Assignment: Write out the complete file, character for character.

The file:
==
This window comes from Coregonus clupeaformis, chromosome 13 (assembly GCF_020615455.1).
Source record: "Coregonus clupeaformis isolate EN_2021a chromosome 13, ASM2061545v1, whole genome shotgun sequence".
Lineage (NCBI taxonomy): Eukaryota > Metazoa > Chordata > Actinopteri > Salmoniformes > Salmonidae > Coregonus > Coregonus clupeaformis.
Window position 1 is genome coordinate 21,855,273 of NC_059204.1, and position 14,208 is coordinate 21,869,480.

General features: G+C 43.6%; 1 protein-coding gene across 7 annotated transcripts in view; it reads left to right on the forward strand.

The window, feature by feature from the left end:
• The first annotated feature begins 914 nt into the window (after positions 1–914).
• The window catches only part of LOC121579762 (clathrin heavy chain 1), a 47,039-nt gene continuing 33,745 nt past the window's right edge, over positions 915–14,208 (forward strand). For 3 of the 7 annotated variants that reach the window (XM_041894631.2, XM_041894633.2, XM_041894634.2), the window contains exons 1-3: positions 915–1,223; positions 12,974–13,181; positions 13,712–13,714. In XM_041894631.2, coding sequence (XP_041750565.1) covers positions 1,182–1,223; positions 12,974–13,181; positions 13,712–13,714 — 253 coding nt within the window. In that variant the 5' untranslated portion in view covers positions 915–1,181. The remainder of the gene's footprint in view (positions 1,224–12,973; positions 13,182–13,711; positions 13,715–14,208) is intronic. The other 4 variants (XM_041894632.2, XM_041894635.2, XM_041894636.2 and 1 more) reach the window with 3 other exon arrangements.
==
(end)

This window comes from Coregonus clupeaformis, chromosome 13 (assembly GCF_020615455.1).
Source record: "Coregonus clupeaformis isolate EN_2021a chromosome 13, ASM2061545v1, whole genome shotgun sequence".
Lineage (NCBI taxonomy): Eukaryota > Metazoa > Chordata > Actinopteri > Salmoniformes > Salmonidae > Coregonus > Coregonus clupeaformis.
Window position 1 is genome coordinate 21,855,273 of NC_059204.1, and position 14,208 is coordinate 21,869,480.

General features: G+C 43.6%; 1 protein-coding gene across 7 annotated transcripts in view; it reads left to right on the forward strand.

The window, feature by feature from the left end:
• The first annotated feature begins 914 nt into the window (after positions 1–914).
• The window catches only part of LOC121579762 (clathrin heavy chain 1), a 47,039-nt gene continuing 33,745 nt past the window's right edge, over positions 915–14,208 (forward strand). For 3 of the 7 annotated variants that reach the window (XM_041894631.2, XM_041894633.2, XM_041894634.2), the window contains exons 1-3: positions 915–1,223; positions 12,974–13,181; positions 13,712–13,714. In XM_041894631.2, coding sequence (XP_041750565.1) covers positions 1,182–1,223; positions 12,974–13,181; positions 13,712–13,714 — 253 coding nt within the window. In that variant the 5' untranslated portion in view covers positions 915–1,181. The remainder of the gene's footprint in view (positions 1,224–12,973; positions 13,182–13,711; positions 13,715–14,208) is intronic. The other 4 variants (XM_041894632.2, XM_041894635.2, XM_041894636.2 and 1 more) reach the window with 3 other exon arrangements.